KausFiles

Nameless Scapegoat Watch

Nameless Scapegoat Watch:

1) WaPo‘s Erik Wemple wonders why NBC didn’t quickly come clean about its so-bad-it-seems-intentional mis-edit of the Zimmerman 911 call. Why not immediately “go into detail on exactly what had happened and what disciplinary measures would be taken”? I suspect the answer has something to do with the possibility of a libel suit from Zimmerman. As JustOneMinute‘s Tom Maguire reminded me, when you publish something so bad you face a giant adverse defamation verdict–well that’s exactly when you try not to fire the reporter or editor responsible. If you fire them, they’re likely to cut a separate deal with the plaintiff and testify in court about how sloppy your editorial practices were, how you had it in for plaintiff all along, etc. You keep the reporter close, however incompetent they’ve proven to be. You can fire them later. Like other tort laws, libel laws are in practice the enemy of transparency. …

2) How long will the now-fired Nameless Scapegoat editor remain nameless? Not long, I’d guess. … Also, did NBC offer a can-we-still-be-friends monetary… cushion along with the dismissal? …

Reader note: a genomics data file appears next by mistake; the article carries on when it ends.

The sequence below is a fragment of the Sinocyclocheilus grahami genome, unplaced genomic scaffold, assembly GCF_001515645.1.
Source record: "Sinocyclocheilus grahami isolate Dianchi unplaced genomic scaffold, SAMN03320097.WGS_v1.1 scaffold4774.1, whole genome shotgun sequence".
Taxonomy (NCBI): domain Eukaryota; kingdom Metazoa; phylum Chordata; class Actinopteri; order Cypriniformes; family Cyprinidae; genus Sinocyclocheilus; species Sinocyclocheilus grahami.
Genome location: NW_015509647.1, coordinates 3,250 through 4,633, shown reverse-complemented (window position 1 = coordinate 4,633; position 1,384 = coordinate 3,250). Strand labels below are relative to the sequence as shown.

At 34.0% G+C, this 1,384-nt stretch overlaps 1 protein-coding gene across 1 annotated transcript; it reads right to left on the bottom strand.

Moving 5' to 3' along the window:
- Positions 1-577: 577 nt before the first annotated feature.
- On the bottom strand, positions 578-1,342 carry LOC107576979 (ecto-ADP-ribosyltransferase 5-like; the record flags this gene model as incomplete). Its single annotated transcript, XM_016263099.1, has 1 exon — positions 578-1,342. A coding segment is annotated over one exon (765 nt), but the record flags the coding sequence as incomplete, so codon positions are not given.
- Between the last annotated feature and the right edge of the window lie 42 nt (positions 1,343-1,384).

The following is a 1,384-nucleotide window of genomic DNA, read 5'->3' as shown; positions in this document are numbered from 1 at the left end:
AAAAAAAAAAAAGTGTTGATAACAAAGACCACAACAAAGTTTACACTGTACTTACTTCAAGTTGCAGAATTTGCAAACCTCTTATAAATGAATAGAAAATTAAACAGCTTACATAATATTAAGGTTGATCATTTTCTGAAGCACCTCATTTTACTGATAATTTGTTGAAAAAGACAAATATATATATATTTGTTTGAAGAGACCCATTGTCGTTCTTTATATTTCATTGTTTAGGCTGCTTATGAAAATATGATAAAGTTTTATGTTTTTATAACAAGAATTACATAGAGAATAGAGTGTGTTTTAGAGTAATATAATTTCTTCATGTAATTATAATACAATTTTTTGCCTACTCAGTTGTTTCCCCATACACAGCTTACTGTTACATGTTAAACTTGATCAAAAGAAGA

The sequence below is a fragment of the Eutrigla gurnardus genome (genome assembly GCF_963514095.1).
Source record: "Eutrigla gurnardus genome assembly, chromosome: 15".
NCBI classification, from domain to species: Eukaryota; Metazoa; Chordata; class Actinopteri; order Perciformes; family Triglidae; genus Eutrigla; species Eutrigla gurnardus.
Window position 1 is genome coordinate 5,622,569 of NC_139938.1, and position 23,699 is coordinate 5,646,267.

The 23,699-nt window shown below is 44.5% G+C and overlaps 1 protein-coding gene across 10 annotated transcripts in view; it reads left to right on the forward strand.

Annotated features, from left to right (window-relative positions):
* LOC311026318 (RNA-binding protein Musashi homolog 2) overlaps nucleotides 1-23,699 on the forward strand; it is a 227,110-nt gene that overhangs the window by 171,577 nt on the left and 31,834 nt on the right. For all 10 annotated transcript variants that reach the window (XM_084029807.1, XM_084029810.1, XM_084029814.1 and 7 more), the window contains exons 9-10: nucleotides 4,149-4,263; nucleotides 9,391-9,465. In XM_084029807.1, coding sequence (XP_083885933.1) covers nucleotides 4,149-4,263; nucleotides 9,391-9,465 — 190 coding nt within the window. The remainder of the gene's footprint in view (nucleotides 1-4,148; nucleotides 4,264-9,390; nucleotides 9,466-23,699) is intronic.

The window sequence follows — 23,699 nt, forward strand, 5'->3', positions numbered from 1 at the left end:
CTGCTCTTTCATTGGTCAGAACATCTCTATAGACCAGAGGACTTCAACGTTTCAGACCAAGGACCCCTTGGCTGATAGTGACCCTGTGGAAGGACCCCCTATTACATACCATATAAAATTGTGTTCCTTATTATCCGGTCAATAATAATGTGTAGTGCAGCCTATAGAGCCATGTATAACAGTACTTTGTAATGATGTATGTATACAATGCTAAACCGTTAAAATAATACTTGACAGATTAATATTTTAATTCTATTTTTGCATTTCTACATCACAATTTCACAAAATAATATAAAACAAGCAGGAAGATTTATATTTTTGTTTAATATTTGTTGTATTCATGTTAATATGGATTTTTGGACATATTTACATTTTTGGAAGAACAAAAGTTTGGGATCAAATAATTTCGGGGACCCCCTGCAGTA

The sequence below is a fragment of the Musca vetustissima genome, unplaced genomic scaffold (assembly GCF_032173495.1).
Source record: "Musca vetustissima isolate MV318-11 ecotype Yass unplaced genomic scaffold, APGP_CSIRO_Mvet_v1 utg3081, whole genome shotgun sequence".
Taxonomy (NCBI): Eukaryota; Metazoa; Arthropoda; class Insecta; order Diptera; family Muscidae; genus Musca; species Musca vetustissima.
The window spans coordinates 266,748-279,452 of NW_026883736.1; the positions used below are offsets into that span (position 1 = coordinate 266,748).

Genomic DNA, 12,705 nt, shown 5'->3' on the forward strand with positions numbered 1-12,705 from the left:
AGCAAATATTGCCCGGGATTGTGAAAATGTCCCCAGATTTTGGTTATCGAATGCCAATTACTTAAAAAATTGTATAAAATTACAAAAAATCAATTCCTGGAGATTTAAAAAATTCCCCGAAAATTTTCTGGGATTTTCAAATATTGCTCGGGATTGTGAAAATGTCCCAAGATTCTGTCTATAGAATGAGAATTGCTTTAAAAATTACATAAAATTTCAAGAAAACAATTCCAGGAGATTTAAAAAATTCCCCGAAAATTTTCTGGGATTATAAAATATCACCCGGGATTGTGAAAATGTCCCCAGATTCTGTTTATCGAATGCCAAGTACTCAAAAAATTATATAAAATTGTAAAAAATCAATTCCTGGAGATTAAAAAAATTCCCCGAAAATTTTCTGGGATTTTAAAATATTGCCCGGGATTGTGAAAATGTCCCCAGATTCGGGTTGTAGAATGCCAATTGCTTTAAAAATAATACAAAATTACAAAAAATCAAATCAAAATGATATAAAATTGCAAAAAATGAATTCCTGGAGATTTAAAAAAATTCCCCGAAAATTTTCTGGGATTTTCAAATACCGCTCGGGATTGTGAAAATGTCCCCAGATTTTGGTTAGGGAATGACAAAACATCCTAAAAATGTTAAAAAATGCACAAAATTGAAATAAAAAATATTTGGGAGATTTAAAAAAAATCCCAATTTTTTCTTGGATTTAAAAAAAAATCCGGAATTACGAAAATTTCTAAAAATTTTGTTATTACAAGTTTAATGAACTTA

3) In this case, I suspect the N.S. might have some valuable information to offer a plaintiff’s lawyer. Like how maybe there was a surge of enthusiasm at, yes, the highest levels of NBC News for turning this story into a clear cut emotional morality play (fueled by trendy social media!) and riding it to higher ratings for days, if not weeks. If you go to the March 20 Nightly News broadcast (available here) you can see NBC’s Ron Allen letting viewers imagine the racial epithet Zimmerman used for the man he was following.  Oh, wait. …

The N.S. was reportedly a “seasoned” producer. Seasoned producers (and reporters) know what the bosses want. …

Backfill: Treacher notes that NBC didn’t even announce the firing itself. And, using only the space-age Twitter device, he makes some progress narrowing down the location of the N.S. to the “network’s Miami bureau”–as opposed to the bureau of NBC’s local affiliate. How many producers work out of the network office? Couldn’t be many. …

Update: Drip, drip! NBC News President Steve Capus still won’t admit that a producer was fired. (Why annoy them even further–and maybe give them reason to file an independent lawsuit arguing that they were defamed?) Capus also claims the egregious edit was made as a cut to meet a time limitation–a story that’s already being called into question because the edit apparently also appeared on an NBC Web site–with some names attached–days before it aired on the Today show. … Capus seemingly thinks this is a relatively small story that will blow over, so the risk of losing money in litigation (if NBC comes clean) outweighs the loss to NBC’s reputation (if it doesn’t). I’m not so sure. … He already seems pretty far down the road of firing himself. …